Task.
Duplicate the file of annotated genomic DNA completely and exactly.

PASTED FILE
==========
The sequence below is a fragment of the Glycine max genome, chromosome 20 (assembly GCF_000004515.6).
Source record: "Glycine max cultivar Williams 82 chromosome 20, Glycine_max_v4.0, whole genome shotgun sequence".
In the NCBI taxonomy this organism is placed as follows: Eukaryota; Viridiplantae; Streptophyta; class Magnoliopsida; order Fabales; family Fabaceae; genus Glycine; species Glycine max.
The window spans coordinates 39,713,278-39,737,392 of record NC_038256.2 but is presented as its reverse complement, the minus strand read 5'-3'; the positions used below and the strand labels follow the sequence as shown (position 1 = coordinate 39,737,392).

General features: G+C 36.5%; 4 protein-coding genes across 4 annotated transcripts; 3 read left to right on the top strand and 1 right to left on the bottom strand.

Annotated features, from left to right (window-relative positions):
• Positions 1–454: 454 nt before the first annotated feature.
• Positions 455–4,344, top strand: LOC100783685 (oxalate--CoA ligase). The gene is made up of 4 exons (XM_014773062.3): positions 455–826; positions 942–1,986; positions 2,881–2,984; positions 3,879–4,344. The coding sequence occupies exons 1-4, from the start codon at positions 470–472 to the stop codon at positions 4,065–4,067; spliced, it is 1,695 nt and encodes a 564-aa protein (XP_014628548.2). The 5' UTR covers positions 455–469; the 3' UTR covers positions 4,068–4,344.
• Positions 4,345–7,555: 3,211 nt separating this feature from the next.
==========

The sequence below is a fragment of the Glycine max genome, chromosome 20 (assembly GCF_000004515.6).
Source record: "Glycine max cultivar Williams 82 chromosome 20, Glycine_max_v4.0, whole genome shotgun sequence".
In the NCBI taxonomy this organism is placed as follows: Eukaryota; Viridiplantae; Streptophyta; class Magnoliopsida; order Fabales; family Fabaceae; genus Glycine; species Glycine max.
The window spans coordinates 39,713,278-39,737,392 of record NC_038256.2 but is presented as its reverse complement, the minus strand read 5'-3'; the positions used below and the strand labels follow the sequence as shown (position 1 = coordinate 39,737,392).

General features: G+C 36.5%; 4 protein-coding genes across 4 annotated transcripts; 3 read left to right on the top strand and 1 right to left on the bottom strand.

Annotated features, from left to right (window-relative positions):
• Positions 1–454: 454 nt before the first annotated feature.
• Positions 455–4,344, top strand: LOC100783685 (oxalate--CoA ligase). The gene is made up of 4 exons (XM_014773062.3): positions 455–826; positions 942–1,986; positions 2,881–2,984; positions 3,879–4,344. The coding sequence occupies exons 1-4, from the start codon at positions 470–472 to the stop codon at positions 4,065–4,067; spliced, it is 1,695 nt and encodes a 564-aa protein (XP_014628548.2). The 5' UTR covers positions 455–469; the 3' UTR covers positions 4,068–4,344.
• Positions 4,345–7,555: 3,211 nt separating this feature from the next.